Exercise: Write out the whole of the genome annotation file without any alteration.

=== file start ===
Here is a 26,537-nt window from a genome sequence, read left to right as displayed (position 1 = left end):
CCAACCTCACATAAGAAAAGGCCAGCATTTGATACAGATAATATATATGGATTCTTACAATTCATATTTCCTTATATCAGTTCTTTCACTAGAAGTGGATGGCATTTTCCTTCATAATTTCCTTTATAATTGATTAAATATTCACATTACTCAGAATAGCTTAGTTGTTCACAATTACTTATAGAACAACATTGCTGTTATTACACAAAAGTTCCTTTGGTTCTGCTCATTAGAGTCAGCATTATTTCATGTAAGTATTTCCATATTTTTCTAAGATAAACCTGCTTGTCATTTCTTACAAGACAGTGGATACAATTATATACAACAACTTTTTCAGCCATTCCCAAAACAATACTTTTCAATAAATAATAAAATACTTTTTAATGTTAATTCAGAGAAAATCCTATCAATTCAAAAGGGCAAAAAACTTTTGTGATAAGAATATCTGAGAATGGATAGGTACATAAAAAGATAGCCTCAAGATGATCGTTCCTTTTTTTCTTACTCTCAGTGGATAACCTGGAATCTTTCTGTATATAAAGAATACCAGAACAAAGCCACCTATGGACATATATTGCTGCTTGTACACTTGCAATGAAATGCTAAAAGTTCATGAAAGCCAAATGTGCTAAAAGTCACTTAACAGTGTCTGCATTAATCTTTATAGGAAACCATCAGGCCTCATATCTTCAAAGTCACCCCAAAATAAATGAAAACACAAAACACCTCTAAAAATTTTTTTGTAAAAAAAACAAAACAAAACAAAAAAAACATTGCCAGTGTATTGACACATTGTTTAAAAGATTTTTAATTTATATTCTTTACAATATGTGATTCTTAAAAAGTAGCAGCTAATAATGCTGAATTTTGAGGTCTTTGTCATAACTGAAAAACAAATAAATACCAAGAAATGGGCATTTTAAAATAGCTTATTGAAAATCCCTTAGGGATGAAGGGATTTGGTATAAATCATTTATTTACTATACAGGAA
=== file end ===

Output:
Here is a 26,537-nt window from a genome sequence, read left to right as displayed (position 1 = left end):
CCAACCTCACATAAGAAAAGGCCAGCATTTGATACAGATAATATATATGGATTCTTACAATTCATATTTCCTTATATCAGTTCTTTCACTAGAAGTGGATGGCATTTTCCTTCATAATTTCCTTTATAATTGATTAAATATTCACATTACTCAGAATAGCTTAGTTGTTCACAATTACTTATAGAACAACATTGCTGTTATTACACAAAAGTTCCTTTGGTTCTGCTCATTAGAGTCAGCATTATTTCATGTAAGTATTTCCATATTTTTCTAAGATAAACCTGCTTGTCATTTCTTACAAGACAGTGGATACAATTATATACAACAACTTTTTCAGCCATTCCCAAAACAATACTTTTCAATAAATAATAAAATACTTTTTAATGTTAATTCAGAGAAAATCCTATCAATTCAAAAGGGCAAAAAACTTTTGTGATAAGAATATCTGAGAATGGATAGGTACATAAAAAGATAGCCTCAAGATGATCGTTCCTTTTTTTCTTACTCTCAGTGGATAACCTGGAATCTTTCTGTATATAAAGAATACCAGAACAAAGCCACCTATGGACATATATTGCTGCTTGTACACTTGCAATGAAATGCTAAAAGTTCATGAAAGCCAAATGTGCTAAAAGTCACTTAACAGTGTCTGCATTAATCTTTATAGGAAACCATCAGGCCTCATATCTTCAAAGTCACCCCAAAATAAATGAAAACACAAAACACCTCTAAAAATTTTTTTGTAAAAAAAACAAAACAAAACAAAAAAAACATTGCCAGTGTATTGACACATTGTTTAAAAGATTTTTAATTTATATTCTTTACAATATGTGATTCTTAAAAAGTAGCAGCTAATAATGCTGAATTTTGAGGTCTTTGTCATAACTGAAAAACAAATAAATACCAAGAAATGGGCATTTTAAAATAGCTTATTGAAAATCCCTTAGGGATGAAGGGATTTGGTATAAATCATTTATTTACTATACAGGAA